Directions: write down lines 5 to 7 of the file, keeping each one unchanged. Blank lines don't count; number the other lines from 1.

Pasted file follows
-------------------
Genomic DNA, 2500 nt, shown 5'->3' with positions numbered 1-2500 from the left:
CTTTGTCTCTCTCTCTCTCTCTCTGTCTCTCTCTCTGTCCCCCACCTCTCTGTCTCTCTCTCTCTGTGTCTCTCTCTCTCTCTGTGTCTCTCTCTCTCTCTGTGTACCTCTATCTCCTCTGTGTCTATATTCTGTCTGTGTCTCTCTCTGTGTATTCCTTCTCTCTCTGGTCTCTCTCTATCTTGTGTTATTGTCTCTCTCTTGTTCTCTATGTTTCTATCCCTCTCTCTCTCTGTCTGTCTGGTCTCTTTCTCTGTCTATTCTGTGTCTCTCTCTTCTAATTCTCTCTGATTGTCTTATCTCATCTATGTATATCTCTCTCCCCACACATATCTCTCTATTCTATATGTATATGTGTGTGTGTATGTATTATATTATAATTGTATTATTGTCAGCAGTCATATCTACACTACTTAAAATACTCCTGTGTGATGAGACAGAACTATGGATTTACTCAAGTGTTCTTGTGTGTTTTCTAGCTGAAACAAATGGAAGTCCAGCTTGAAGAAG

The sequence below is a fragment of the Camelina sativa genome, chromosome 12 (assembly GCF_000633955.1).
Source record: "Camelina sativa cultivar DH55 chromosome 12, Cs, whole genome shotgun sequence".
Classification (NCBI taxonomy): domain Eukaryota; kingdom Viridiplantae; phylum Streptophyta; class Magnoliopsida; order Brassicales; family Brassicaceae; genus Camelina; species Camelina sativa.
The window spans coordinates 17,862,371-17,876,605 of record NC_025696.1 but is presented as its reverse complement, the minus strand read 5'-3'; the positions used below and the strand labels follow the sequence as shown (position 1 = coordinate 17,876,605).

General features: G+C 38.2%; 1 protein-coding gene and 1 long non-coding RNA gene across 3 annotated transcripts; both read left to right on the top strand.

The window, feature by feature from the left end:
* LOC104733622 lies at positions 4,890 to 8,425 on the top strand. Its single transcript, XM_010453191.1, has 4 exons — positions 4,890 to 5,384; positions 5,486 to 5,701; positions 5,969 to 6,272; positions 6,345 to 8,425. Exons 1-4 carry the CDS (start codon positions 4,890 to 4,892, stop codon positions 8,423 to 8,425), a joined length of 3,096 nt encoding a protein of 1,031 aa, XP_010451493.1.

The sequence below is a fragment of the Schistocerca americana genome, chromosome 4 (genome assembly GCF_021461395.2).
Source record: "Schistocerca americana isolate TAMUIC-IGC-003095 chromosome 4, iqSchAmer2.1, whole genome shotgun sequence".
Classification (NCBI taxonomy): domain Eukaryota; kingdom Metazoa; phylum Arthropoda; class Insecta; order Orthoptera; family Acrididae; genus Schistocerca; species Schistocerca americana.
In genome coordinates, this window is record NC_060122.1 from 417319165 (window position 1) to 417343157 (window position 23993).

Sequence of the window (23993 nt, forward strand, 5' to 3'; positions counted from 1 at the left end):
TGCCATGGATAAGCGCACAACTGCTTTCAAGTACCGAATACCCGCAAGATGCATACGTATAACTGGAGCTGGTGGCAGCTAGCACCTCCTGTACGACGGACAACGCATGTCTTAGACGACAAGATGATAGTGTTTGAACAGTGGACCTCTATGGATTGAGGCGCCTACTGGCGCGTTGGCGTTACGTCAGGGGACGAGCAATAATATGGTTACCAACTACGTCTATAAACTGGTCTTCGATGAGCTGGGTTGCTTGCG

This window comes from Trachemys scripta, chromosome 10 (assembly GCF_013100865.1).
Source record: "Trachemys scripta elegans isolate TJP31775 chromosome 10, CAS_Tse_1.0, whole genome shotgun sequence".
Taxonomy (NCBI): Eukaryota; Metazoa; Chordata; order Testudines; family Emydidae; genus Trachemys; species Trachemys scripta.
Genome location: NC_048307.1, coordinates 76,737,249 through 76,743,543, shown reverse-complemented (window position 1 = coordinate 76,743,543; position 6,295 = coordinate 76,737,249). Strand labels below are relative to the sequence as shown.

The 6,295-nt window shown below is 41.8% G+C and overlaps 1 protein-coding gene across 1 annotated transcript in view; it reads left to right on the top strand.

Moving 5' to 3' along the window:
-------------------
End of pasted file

Classification (NCBI taxonomy): domain Eukaryota; kingdom Viridiplantae; phylum Streptophyta; class Magnoliopsida; order Brassicales; family Brassicaceae; genus Camelina; species Camelina sativa.
The window spans coordinates 17,862,371-17,876,605 of record NC_025696.1 but is presented as its reverse complement, the minus strand read 5'-3'; the positions used below and the strand labels follow the sequence as shown (position 1 = coordinate 17,876,605).

General features: G+C 38.2%; 1 protein-coding gene and 1 long non-coding RNA gene across 3 annotated transcripts; both read left to right on the top strand.